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Friday, February 18, 2005
100 Things I Like About Comics

It's no surprise to most folks reading this site that I like the comical-type books. A recent meme-thing that popped up over the last few weeks among the comics blogs is to list 100 things that one likes about comics. I've been slowly compiling a list ever since reading Fred Hembeck and ADD's lists, and it's finally time to unveil it.

Keep in mind, these are in no real order expect the order in which I thought of them. If you notice patterns (like long lists of artists names), that's just because I started spitballing on certain themes as they occurred to me. Enjoy!

1. James Robinson's Starman
2. Giffen/DeMatties/Maguire Justice League comics
3. Paul Smith on Uncanny X-Men
4. Ed Brubaker (esp. Scene of the Crime, The Fall and Sleeper)
5. John Ostrander and Tom Mandrake on The Spectre
6. The annual JLA/JSA team-up from the 60s, 70s and 80s
7. Daredevil by Bendis/Maleev
8. Garth Ennis' Hitman
9. Grant Morrison
10. Roger Stern on Amazing Spider-man
11. Kevin Nowlan
12. Evan Dorkin
13. David Mazzuccelli
14. Walt Simonson
15. Steve Dillon
16. Darwyn Cooke
17. Mike McKone
18. Eduardo Risso
19. Mike Allred
20. Paul Grist
21. Shawn Martinborough
22. Sam Kieth
23. Philip Bond
24. Eric Shanower's Age of Bronze
25. Jason Lutes' Berlin
26. C.C. Beck
27. Top Ten
28. Strangehaven
29. Cerebus: High Society and Church & State
30. Planetary
31. Mr. Majestic by Casey/Holguin/McGuiness
32. Tom Spurgeon's Comics Reporter
33. Mark Evanier's site and columns
34. Chris Allen's Column at Comic Book Galaxy & Movie Poop Shoot
35. Alan Moore's Whatever Happened to The Man of Tomorrow
36. Peter David's Hulk
37. Marvel's Essentials
38. Howard the Duck (only by Steve Gerber, though)
39. DC's Archives
40. Will Eisner's The Spirit
41. Jack Cole's Plastic Man
42. Fables
43. Superman by John Byrne
44. $0.25/$0.50 bins
45. DC's Vertigo imprint
46. The Comics Journal
47. Kieth Giffen's Vext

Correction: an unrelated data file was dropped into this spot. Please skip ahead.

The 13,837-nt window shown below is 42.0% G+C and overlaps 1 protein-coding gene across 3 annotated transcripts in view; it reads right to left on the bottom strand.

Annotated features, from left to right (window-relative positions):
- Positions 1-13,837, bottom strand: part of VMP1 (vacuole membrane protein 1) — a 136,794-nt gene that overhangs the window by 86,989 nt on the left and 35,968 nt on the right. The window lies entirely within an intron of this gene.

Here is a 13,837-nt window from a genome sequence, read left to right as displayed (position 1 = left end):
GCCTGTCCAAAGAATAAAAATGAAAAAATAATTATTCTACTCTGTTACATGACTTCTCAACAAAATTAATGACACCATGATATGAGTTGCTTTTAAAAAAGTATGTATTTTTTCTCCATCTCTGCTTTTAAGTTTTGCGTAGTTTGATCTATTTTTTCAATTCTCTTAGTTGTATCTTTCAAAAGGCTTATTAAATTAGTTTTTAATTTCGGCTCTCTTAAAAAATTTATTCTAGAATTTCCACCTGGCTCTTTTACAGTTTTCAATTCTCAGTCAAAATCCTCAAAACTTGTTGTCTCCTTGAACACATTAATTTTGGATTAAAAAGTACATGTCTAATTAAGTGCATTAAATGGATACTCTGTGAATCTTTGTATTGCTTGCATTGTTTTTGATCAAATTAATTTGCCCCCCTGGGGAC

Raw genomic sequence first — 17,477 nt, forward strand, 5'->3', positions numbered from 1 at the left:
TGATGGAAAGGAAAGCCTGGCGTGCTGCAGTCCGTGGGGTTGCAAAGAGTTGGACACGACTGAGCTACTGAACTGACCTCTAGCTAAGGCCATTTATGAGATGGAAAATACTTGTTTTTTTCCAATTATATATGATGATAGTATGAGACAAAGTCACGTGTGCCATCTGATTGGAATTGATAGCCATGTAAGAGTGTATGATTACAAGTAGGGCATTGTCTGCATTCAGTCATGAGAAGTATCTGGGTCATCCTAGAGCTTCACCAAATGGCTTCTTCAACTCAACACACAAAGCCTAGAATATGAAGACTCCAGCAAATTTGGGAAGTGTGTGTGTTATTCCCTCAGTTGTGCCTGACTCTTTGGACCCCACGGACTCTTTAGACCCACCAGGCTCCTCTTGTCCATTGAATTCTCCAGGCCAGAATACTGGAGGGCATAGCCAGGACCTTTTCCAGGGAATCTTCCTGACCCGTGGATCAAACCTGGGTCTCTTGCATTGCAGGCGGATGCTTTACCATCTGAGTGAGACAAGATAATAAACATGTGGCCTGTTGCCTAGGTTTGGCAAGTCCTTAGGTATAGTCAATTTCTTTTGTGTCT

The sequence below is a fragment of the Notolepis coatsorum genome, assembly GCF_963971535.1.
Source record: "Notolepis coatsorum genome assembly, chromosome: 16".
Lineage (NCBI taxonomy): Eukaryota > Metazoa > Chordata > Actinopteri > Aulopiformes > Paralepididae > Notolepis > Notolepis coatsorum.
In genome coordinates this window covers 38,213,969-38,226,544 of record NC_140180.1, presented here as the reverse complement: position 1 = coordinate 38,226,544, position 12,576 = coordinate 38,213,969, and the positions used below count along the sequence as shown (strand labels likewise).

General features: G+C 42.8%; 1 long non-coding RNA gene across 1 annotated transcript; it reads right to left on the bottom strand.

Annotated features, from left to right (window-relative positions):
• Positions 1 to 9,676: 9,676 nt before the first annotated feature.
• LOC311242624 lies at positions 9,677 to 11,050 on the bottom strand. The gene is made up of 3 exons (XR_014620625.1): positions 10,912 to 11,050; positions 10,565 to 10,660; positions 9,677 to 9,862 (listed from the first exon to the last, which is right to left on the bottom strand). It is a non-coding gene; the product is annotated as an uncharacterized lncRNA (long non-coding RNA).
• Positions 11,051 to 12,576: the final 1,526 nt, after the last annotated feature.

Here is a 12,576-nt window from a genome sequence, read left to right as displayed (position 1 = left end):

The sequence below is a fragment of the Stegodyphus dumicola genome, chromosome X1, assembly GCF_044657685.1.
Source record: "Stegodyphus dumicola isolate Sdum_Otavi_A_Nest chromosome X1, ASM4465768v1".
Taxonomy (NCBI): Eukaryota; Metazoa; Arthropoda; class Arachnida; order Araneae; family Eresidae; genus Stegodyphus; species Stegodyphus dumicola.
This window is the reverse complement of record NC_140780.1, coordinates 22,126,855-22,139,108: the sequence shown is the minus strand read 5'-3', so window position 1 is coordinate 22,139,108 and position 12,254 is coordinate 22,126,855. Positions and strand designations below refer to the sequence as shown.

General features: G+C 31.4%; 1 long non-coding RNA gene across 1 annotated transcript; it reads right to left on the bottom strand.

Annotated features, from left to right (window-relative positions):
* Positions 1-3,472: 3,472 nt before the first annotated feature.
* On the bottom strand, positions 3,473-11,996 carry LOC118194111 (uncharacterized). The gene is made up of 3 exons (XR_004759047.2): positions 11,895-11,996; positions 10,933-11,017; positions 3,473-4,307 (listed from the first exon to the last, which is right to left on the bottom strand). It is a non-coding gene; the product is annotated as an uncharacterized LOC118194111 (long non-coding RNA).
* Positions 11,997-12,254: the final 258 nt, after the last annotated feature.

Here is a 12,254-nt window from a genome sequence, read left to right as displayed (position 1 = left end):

48. Stray Bullets
49. Sandman Mystery Theatre
50. The Justice Society of America (esp. pre-Crisis)
51. Nightcrawler
52. Hawkeye
53. John Constantine, Hellblazer
54. The Tick
55. Opening up my monthly box o' comics
56. Oni Press
57. Barry Ween
58. Queen & Country
59. Blue Monday
60. Steven Grant's Permanent Damage
61. 70s Marvel Comics
62. Jack Kirby's Fourth World
63. Warren Ellis' Stormwatch and The Authority
64. Bryan Hitch
65. Tom Raney
66. Frank Quitely
67. Comics are perfect reading for the john
68. Kyle Baker
69. John Arcudi's Major Bummer
70. AK's late, lamented Title Bout column at Movie Poop Shoot
71. Harevy Pekar's American Splendor
72. Tomer Hanuka
72. Laura Martin
73. Bob Lappan
74. John Workman
75. The Age of Apocalypse (not what came out of it, but the original story)
76. Serial storytelling (though I prefer long form stories with a beginning, middle and end)
77. The post-Crisis Lex Luthor, especially President Luthor
78. Kurt Busiek and George Perez on The Avengers
79. Priest's Black Panther
80. Daredevil: Born Again
81. Brian Hibbs' Savage Critic
82. Garth Ennis' Preacher
83. Peter David on Peter Parker, The Spectacular Spider-Man
84. Kieth Giffen's Ambush Bug
85. John Ostrander's Suicide Squad
86. Roger Stern's Avengers
87. Earth-2
88. Superman From the 30s to the 70s
89. Alias by Bendis/Gaydos
90. The Ultimates
91. Art Adams' X-Men Annuals
92. Promethea
93. Joe Casey's Cable (issues 50-72 or so)
94. DC's military comics
95. 100 Bullets
96. Lucifer
97. New Mutants circa issues 19-40
98. Whedon and Cassaday on Astonishing X-Men
99. Loeb and McGuiness on Superman/Batman
100. Chris Claremont and JR, jr on Uncanny X-Men (when I started reading comics)

Phew! Even though I've spent a week so slowly working on this list, I bet I could still come up with a more if I put my mind to it. Hope you enjoyed it.

The Former Owners